|On Saturday afternoon 22 July 2006 the Society held a meeting at the home of Bo Lawergren. The meeting was attended by the following members and guests.
The meeting included the following presentations.
Bo spoke of two harps that he had on display,
1, The first (see http://depts.washington.edu/silkroad/museums/shm/shmpazyryk.html) was the copy Bo made about 25 years ago of the "Pazyryk harp", which was one of a number of objects "excavated beginning in the 1920s from the sixth-fourth century BCE graves in the Pazyryk region of the Altai Mountains", near where China, Mongolia and the Russian Federation meet. Its strings run diagonally in a manner similar to that of old Assyrian and traditional Burmese harps. The strings were apparently made from sinew (similar to but stronger than gut). Its original tuning is unknown.
2, The second was a Japanese reproduction of a Chinese konghou harp in the Shoso-In Museum, Nara, Japan. It was made by Mr. Liu Hong-Jun, a long-time Chinese resident of Japan. There are two such konghou in the Shoso-In. The reproduction here was based on one with tuning pegs vaguely similar to those on a violin; its date is thought to be around 752 CE. The other, uses tuning collars. Details of these konghou (called kugo in Japanese) can be found in a catalogue: HAYASHI Kenz˘, KISHIBE Shigeo, TAKI Ry˘ichi, and SHIBA Sukehiro, Musical Instruments in the Sh˘s˘in (Tokyo, 1967).
Ms. Sugawara is a modern classical harpist (she showed us one of her CDs, "Believe Me, If All Those Endearing Young Charms", Victor PRC 9-5219) who also plays many other types of harp. For us she played several pieces on Liu's reproduced konghou, two by Stephen Dydo, one by Robert Lombardo.
Stephen's work is based on a transnotation into Western staff notation made in the 1970s by Rembrandt Wolpert from a tablature for 5-stringed lute for the melody Wang Zhaojun (named for a woman in the Han imperial seraglio who was married off to a Xiongnu-prince). The tablature is contained in a manuscript-scroll known as the Gogen-fu (tablature for 5-strings), classified in Japan as an Important Cultural Property, and held now in the Yoomei Bunko in Kyooto. Rembrandt transnotated the entire scroll as part of his doctoral work (1975). These transnotations were then published unchanged in an article "A ninth-century score for five-stringed lute" in Musica Asiatica 3 (1981). The Gogen-fu survives as a ca. 11th century copy, based on original materials of the 8th to 9th centuries, likely of Tang origin. The original tablature had rather bare ornamentation. Stephen made three adaptations of this transcription for Cheng Yu's recreation of the 5-string pipa , one without ornamentation, one with ornamentation according to our understanding of Tang dynasty ornamentation practice from Togaku sources , one with a more modern ornamentation style. Stephen re-did his transcriptions so that Tomoko could play them on the konghou. Having only received the final version of the transcription the night before, she nevertheless played all three adaptations with aplomb.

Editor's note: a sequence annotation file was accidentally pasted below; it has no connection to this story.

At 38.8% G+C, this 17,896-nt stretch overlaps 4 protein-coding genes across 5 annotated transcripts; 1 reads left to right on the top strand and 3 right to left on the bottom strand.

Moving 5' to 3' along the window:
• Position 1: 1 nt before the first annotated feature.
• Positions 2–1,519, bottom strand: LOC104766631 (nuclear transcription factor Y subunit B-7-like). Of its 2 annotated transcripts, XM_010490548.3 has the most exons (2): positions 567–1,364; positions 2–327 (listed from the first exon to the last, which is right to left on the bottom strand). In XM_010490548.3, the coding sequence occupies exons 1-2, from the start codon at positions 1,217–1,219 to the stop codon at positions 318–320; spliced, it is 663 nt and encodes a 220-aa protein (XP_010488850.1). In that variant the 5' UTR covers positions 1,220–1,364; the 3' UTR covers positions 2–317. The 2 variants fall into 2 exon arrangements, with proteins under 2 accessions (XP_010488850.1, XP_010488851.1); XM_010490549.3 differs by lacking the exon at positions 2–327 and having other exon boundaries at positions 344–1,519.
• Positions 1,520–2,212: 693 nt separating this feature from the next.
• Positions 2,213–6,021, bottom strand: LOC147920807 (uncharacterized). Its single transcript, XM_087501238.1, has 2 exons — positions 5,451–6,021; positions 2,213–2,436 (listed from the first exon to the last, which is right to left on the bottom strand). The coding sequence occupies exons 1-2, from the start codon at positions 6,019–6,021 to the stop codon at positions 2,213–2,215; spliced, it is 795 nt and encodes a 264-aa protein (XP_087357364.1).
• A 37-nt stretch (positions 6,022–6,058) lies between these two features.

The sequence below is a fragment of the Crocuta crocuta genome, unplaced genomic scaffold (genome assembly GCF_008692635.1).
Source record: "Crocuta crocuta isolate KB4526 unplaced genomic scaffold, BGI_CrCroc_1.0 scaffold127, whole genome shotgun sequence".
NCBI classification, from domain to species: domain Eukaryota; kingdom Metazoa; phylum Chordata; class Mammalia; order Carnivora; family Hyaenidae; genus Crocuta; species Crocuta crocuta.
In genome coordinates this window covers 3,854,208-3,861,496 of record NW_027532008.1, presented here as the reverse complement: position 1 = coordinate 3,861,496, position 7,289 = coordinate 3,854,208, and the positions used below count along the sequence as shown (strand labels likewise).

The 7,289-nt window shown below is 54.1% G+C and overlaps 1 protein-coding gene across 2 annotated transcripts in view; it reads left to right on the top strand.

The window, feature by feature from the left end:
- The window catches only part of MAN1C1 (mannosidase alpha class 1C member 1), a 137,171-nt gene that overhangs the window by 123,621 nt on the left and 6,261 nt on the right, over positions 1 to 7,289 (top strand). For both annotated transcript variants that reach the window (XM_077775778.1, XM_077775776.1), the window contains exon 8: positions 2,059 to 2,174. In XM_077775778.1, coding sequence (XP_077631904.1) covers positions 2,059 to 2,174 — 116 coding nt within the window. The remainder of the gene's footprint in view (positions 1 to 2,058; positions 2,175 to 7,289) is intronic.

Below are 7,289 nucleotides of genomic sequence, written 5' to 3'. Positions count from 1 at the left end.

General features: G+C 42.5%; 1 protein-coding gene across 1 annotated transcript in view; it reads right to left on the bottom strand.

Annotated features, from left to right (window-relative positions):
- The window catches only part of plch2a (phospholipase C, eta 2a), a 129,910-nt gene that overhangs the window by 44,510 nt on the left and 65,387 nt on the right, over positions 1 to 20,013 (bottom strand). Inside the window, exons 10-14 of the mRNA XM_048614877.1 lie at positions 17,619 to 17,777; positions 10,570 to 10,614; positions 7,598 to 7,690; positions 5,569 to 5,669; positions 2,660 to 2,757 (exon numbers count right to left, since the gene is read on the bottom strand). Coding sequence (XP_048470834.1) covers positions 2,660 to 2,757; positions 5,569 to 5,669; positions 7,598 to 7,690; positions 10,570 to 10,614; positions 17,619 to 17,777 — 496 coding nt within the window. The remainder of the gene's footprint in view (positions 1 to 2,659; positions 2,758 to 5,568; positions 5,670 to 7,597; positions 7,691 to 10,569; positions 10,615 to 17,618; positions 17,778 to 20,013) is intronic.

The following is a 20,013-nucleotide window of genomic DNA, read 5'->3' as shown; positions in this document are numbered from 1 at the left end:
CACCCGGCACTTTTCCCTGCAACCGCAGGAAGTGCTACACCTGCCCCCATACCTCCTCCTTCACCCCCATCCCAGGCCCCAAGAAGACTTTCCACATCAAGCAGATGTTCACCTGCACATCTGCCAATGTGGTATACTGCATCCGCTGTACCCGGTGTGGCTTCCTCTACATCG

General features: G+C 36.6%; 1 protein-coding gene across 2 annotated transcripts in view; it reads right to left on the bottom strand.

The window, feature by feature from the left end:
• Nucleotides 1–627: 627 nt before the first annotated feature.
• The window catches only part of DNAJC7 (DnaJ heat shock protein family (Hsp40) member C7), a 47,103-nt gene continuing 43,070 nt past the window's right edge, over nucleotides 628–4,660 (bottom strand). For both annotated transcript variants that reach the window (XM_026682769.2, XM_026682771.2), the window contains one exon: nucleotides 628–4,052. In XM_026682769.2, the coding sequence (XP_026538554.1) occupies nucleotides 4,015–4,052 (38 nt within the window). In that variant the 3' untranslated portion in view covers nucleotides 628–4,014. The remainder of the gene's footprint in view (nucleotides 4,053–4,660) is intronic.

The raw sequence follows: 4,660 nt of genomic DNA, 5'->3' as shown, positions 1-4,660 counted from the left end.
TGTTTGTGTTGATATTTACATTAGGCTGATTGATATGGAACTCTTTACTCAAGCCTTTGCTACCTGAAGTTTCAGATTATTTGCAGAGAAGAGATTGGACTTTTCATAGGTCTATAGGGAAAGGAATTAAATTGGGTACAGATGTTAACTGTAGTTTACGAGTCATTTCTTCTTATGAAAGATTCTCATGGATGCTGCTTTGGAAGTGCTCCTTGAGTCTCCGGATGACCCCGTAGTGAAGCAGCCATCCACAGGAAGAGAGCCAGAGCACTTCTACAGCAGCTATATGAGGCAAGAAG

The work by Robert Lombardo was written in 2004 at the request of Bo. It is called Haikugo: Three Pieces for Kugo.
Members enjoyed very much these melodies, as well as some improvisation Tomoko then did on the Pazyryk harp.
Stephen Dydo and Yip Ming-Mei
On July 16th from 1 to 5 PM the Hammond Museum in North Salem, New York, held its annual Asian Arts Festival. Stephen and Mingmei performed guqin and taiqi there outdoors, at the entrance to the festival, then later give a short recital inside.
First the tables and chairs were moved so that Ming-Mei could do taiqi while Stephen accompanied her by playing Pingsha Luoyan. Ming-Mei adapted her taiqi movements to better fit the rhythm of the melody as Stephen played it. Stephen said that at the Hammond he used his electric qin for this. Stephen next played Yangguan Sandie, while Ming-Mei sang the lyrics.
This was followed by a food break
John played Yao Tian Sheng He (http://www.silkqin.com/02qnpu/16xltq/xl096yts.htm) and Xing Tan (http://www.silkqin.com/02qnpu/16xltq/xl034xt.htm) from the Xilutang Qinpu (1549). For most surviving old guqin songs, if there are lyrics, they go for the whole song, and are applied to a rather strict formula of one character for each right hand stroke and left hand pluck, with no characters applied to left hand ornaments. Xilutang Qintong uses this method, but it also includes half a dozen melodies with lyrics applied to only one or two verses. Xing Tan is one such melody: it has 11 sections, with only the 10th section having lyrics. John discovered that several other pieces in this handbook have song-like sections with no lyrics, but to which lyrics could be easily applied according to the traditional formula, or an adaptation of that formula. One such melody is Yao Tian Sheng He, in 9 sections. The theme of the melody is Wangzi Qiao achieving immortality on the top of a mountain in the Songshan range, then flying off on a crane. 8th section has a melody that is easily adapted to lyrics from the Yuefu Shiji that concern this Wangzi Qiao story, so when John plays this melody he often sings the lyrics, as he did here.